And now, back to Bert:

Bert, glad your in a can...hope you can make it a home away from home. My sweetie got his internet a couple weeks ago, thankfully. 1 month took about 3-4 so be patient. "If you believe it, it will come...". Skype has been awesome and we feel very fortunate that we can communicate that way. We are lucky and we know it.

Hang in there and stay safe!

Posted by: Cali-Girl | July 22, 2006 12:28 AM

"There are some who, uh, feel like that, you know, the conditions are such that they can attack us there. My answer is: Bring 'em on. We got the force necessary to deal with the security situation. " - George W. Bush, July 2, 2003.

Matthew Wallace of Lexington Park MD was seriously injured by an Improvised Explosive Device (IED) in Iraq on Sunday. Mr. Wallace is a member of the U.S. Army. Wallace suffered significant burns as a result of the explosion. According to a BLOG that is being maintained by members of his family's church, the Patuxent River Assembly of God (PRAG), doctors don't expect Wallace to survive his injuries. At 07:30a.m. EST, the family chose to unplug Matthew from the ventilator. He very quickly and peacefully passed away.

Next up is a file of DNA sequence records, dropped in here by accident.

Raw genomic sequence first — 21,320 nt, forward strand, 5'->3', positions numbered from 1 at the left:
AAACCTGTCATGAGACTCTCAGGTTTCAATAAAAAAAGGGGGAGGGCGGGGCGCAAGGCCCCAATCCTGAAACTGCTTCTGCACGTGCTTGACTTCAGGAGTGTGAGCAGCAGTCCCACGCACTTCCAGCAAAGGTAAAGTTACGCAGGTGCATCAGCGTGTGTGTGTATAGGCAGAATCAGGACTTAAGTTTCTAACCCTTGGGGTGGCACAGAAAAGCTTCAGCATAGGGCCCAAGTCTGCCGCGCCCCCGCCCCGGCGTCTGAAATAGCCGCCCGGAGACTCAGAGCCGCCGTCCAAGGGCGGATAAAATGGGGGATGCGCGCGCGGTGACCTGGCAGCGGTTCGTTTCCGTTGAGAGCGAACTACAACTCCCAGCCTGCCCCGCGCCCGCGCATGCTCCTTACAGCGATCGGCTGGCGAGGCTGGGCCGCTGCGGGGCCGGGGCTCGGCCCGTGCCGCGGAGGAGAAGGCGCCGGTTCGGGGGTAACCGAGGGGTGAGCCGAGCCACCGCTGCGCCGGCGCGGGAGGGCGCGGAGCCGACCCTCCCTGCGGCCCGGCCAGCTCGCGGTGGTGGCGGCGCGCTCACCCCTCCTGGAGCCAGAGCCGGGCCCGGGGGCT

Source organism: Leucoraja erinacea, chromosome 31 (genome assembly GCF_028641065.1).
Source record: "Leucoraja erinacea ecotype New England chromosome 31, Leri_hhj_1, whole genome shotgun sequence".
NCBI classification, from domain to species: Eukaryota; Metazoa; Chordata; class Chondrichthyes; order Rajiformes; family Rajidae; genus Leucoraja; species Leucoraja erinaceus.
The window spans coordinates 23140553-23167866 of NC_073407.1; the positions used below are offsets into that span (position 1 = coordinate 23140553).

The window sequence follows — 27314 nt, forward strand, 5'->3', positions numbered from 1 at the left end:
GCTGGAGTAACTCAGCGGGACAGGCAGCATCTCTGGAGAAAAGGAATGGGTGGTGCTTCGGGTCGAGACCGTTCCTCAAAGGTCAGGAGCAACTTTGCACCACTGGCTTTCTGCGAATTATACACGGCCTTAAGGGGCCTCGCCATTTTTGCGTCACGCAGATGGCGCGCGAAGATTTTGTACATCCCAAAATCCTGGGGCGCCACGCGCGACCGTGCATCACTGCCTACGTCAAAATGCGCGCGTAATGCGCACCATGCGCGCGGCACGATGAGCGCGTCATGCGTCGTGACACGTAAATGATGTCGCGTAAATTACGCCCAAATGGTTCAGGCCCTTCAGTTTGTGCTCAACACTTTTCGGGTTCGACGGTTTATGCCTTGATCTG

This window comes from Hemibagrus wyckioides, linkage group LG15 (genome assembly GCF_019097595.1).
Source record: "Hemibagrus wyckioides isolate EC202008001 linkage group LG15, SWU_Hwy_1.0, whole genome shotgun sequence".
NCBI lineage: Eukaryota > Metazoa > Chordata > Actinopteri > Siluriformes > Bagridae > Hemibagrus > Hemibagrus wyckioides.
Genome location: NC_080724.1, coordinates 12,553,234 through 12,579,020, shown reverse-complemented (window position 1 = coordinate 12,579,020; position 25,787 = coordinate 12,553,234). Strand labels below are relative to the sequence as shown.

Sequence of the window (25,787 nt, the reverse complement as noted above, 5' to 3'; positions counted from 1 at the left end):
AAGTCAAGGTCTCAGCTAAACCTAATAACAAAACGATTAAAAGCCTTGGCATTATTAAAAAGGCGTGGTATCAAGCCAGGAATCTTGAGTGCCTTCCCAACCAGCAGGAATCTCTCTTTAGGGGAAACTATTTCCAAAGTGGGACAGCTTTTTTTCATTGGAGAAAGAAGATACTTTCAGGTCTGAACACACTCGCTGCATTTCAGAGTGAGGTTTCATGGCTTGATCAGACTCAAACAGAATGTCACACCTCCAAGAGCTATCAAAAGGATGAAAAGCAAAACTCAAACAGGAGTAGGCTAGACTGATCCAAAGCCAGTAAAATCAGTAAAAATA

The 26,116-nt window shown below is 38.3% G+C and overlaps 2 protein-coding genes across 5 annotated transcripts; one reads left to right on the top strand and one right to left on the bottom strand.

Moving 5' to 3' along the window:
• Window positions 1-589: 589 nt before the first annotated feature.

Posted by: | July 22, 2006 08:33 AM


Unlike Cali-girl, I'm not glad you're in a can. I wish you were home and comfortable with your loved ones. Please come home soon. Neither you nor anyone else deserves to be used and abused in this disasterous adventure that long ago collapsed into miserable failure. They say it's for freedom but you know that's not true, as the suffering of Iraq grows worse every day, week, and month that passes since the invasion. Sometimes it seems too much to bear.

Posted by: | July 22, 2006 08:42 AM

Bring 'em on. We got the force necessary to deal with the security situation. " - George W. Bush, July 2, 2003.

...a week embedded with troops in Ramadi revealed an insurgency that remains so lethal, sophisticated and ubiquitous that it appeared able to scrutinize every move of American and Iraqi soldiers -- whose smallest missteps often proved deadly. On Monday, one U.S. soldier was killed in Ramadi and another wounded by a sniper after they ventured half a block too close to enemy terrain.

A crowd of young boys stood outside, a suggestion that the scene might be less tense than the last. But in Ramadi, even boys who appear harmless are viewed with suspicion.

"Sometimes they take pistols from behind them and shoot!" said Elia, an Iraqi interpreter, mimicking guns with his hands.

Two soldiers had strayed just outside the security perimeter and were shot by a sniper. One, Staff Sgt. Michael A. Dickinson, 26, of Battle Creek, Mich., was killed by a bullet to the aorta. The other lost part of an ear. A tracked vehicle made a fast run to evacuate the men, but its ramp wouldn't close and sparks were flying. Sgt. 1st Class Ben Lewis held on to the wounded to keep them from falling out. Dickinson, an affable soldier, had been packing to return home in a few days.